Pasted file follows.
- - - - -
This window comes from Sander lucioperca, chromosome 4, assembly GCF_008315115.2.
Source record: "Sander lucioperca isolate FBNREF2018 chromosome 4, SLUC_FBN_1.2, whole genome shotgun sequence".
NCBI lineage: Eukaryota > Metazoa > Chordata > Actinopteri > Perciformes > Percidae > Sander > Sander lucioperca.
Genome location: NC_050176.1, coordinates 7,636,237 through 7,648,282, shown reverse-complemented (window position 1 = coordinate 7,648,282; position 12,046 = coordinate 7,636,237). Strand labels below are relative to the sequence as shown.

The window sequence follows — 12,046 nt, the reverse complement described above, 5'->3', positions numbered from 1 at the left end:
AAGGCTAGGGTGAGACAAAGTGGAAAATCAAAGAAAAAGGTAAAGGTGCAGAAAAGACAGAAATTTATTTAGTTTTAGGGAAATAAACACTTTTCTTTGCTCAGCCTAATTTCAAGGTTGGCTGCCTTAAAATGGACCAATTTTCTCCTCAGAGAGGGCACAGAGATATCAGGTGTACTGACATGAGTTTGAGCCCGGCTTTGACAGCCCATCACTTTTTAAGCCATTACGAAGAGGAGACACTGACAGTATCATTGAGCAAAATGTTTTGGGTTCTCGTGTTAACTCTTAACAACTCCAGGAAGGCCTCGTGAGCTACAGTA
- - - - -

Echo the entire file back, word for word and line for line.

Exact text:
This window comes from Sander lucioperca, chromosome 4, assembly GCF_008315115.2.
Source record: "Sander lucioperca isolate FBNREF2018 chromosome 4, SLUC_FBN_1.2, whole genome shotgun sequence".
NCBI lineage: Eukaryota > Metazoa > Chordata > Actinopteri > Perciformes > Percidae > Sander > Sander lucioperca.
Genome location: NC_050176.1, coordinates 7,636,237 through 7,648,282, shown reverse-complemented (window position 1 = coordinate 7,648,282; position 12,046 = coordinate 7,636,237). Strand labels below are relative to the sequence as shown.

The window sequence follows — 12,046 nt, the reverse complement described above, 5'->3', positions numbered from 1 at the left end:
AAGGCTAGGGTGAGACAAAGTGGAAAATCAAAGAAAAAGGTAAAGGTGCAGAAAAGACAGAAATTTATTTAGTTTTAGGGAAATAAACACTTTTCTTTGCTCAGCCTAATTTCAAGGTTGGCTGCCTTAAAATGGACCAATTTTCTCCTCAGAGAGGGCACAGAGATATCAGGTGTACTGACATGAGTTTGAGCCCGGCTTTGACAGCCCATCACTTTTTAAGCCATTACGAAGAGGAGACACTGACAGTATCATTGAGCAAAATGTTTTGGGTTCTCGTGTTAACTCTTAACAACTCCAGGAAGGCCTCGTGAGCTACAGTA